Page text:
HMCS Camrose

A view of a ship travelling across the water from the perspective of another ship.

HMCS Camrose K154

There has been only one vessel named Camrose in the Royal Canadian Navy.

HMCS Camrose (K154)

Commissioned on 16 December 1941, the Flower Class corvette Calgary arrived at Halifax, Nova Scotia, on 28 December. She served with Western Local Escort Force until November 1942 when she was assigned to duties in connection with Operation TORCH, the invasion of North Africa. She proved to have mechanical defects that precluded her intended use and instead, she had to undergo three months’ repairs at Cardiff, Wales. In June 1943, she was transferred to Western Support Force and for the next few months was employed in support of Atlantic convoys. She shared with the British frigate HMS Nene and the Canadian corvette Snowberry in sinking U-536 north of the Azores on 20 November 1943. After another refit in Canada, she joined Western Approaches Command and then was assigned to Nore Command on the River Thames in England and stayed there for the duration of the war. Returning home late in May 1945, she was paid off at Sorel, Québec, on 19 June and eventually broken up in Spain.

Commissioned at Sorel, Quebec, on 30 June 1941, the Flower Class corvette Camrose arrived at Halifax, Nova Scotia, on 6 June. She was assigned to Halifax Force after working up, but in October joined Newfoundland Command, leaving St. John’s, Newfoundland, on 8 October for Iceland with convoy SC.48. She was employed as ocean escort to and from Iceland until February 1942, when she commenced a major refit at Lunenburg, Nova Scotia. Upon completion in May she resumed her mid-ocean escort duties for one round trip to Londonderry, Northern Ireland, but was assigned in June to Western Local Escort Force.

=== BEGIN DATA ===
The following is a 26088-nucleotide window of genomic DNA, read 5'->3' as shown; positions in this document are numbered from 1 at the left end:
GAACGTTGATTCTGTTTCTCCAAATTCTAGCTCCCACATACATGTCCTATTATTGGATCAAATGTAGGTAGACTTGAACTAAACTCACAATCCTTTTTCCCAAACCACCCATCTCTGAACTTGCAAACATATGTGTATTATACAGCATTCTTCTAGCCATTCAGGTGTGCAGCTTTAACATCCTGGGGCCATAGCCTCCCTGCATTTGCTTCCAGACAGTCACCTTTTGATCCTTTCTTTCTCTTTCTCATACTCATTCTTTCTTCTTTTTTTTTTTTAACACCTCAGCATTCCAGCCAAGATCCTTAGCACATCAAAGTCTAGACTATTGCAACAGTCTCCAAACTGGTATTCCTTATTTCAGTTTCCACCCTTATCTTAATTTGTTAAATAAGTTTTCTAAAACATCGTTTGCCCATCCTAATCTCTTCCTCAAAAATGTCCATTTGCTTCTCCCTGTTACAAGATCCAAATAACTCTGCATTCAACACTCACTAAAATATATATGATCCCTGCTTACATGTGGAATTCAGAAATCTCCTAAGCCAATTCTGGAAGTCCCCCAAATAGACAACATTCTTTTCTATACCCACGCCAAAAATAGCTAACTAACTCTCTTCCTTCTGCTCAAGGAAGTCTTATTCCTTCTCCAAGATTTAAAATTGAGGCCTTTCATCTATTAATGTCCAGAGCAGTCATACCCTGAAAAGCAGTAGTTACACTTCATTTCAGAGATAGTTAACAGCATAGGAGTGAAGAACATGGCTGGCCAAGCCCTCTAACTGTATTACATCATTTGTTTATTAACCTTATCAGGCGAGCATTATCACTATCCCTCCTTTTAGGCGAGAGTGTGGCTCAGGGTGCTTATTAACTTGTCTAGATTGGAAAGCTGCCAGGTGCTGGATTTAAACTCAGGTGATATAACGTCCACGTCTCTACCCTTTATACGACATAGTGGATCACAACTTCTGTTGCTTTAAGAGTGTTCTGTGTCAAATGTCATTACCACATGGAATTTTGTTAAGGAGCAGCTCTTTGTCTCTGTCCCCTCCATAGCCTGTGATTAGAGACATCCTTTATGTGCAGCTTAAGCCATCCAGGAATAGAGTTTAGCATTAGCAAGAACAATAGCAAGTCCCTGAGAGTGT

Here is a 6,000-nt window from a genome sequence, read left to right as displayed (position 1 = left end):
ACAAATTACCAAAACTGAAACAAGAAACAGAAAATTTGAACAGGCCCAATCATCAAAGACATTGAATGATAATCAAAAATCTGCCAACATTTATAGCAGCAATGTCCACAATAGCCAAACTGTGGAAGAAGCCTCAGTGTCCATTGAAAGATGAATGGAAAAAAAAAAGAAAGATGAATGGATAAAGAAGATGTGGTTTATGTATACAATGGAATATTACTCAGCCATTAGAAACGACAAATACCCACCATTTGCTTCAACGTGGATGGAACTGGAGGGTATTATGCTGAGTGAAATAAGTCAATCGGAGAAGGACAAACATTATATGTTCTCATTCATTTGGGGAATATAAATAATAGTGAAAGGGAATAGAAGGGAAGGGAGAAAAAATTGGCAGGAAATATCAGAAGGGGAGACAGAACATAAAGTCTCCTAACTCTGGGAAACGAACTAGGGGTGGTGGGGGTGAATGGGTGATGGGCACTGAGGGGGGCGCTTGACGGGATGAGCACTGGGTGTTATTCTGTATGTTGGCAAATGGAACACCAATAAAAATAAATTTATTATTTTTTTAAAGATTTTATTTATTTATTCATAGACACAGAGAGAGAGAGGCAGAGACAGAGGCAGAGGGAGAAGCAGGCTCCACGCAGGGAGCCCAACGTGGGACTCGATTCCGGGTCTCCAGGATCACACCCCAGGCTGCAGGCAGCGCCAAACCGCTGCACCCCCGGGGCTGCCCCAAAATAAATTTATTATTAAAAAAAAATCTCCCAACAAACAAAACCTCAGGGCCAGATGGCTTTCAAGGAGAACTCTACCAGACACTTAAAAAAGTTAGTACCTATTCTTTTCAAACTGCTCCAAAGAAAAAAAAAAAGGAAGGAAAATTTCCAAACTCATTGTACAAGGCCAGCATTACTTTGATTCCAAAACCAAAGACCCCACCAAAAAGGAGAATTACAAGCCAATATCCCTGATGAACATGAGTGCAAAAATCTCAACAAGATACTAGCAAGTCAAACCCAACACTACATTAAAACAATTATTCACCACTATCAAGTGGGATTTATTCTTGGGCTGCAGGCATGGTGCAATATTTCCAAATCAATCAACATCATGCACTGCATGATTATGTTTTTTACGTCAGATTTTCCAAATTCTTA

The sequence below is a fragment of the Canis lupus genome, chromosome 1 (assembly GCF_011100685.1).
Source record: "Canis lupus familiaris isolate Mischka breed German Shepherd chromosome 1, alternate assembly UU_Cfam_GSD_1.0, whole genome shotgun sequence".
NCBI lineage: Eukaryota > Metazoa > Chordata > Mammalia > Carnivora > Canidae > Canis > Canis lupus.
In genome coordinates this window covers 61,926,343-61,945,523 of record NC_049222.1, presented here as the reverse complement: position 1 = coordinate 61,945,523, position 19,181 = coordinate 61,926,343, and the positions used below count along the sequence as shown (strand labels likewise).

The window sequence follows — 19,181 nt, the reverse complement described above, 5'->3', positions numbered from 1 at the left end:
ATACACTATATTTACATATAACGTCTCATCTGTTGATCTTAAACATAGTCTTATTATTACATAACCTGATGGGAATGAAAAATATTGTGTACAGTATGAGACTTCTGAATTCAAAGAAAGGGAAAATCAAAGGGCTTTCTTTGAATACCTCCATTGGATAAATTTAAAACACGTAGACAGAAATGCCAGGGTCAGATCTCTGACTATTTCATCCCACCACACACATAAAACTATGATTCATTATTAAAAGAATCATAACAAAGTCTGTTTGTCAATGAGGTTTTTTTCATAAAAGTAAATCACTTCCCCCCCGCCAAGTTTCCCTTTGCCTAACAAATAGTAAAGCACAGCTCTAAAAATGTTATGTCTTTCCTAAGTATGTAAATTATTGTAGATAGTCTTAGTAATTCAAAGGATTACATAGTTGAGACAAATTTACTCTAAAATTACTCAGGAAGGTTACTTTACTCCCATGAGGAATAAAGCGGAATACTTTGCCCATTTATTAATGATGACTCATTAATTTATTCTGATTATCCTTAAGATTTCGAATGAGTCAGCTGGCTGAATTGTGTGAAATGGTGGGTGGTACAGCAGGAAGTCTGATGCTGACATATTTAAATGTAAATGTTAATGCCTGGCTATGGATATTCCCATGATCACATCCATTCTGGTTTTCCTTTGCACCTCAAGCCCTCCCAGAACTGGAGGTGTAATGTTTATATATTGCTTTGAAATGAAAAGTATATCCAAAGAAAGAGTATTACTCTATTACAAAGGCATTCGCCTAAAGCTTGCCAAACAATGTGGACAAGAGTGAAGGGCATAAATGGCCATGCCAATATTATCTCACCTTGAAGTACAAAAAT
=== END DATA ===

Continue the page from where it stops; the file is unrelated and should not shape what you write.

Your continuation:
In October 1942, Camrose was allocated to duties concerned with the invasion of North Africa. She left Halifax on 20 October for the United Kingdom, and for the next five months escorted convoys between Britain and the Mediterranean. In April 1943 she proceeded to Pictou, Nova Scotia, for a refit lasting five and a half months, including forecastle extension, after which she worked up and was assigned to Escort Group 6. She left St. John’s, Newfoundland, early in December for Londonderry, where she was based for the next four months in support of convoys, especially to and from Freetown, Sierra Leone and Gibraltar. While with combined convoys OS.64/KMS.38, she shared with the British destroyer HMS Bayntun the sinking of U-757 in the North Atlantic on 8 January 1944. In May she joined Western Approaches Command, Greenock, Scotland for invasion duties, escorting convoys to staging ports, and to and from Normandy beaches. She left the United Kingdom on 2 September for another refit at Pictou, followed by workups in Bermuda, returning in January 1945 to become a member of Escort Group 41, Plymouth, England. She served with this group until Victory-in-Europe Day, afterward participating in the re-occupation of St. Helier in the Channel Islands. Camrose left Greenock, Scotland, for home early in June 1945 and was paid off at Sydney on 22 July. She was broken up at Hamilton, Ontario in 1947.

  • Dimensions: 62.5 m x 10.1 m x 3.5 m
  • Displacement: 950 tons
  • Speed: 16 knots
  • Crew: 85
  • Armament: one 4-inch (102-mm) gun, one 2-pound (0.9 kg) gun, six 20-mm guns (6 x I), one Hedgehog mortar and depth charges.

Battle honours

  • Atlantic 1941-1945
  • Gulf of St. Lawrence 1944
  • Normandy 1944
  • North Sea 1944
  • English Channel 1945
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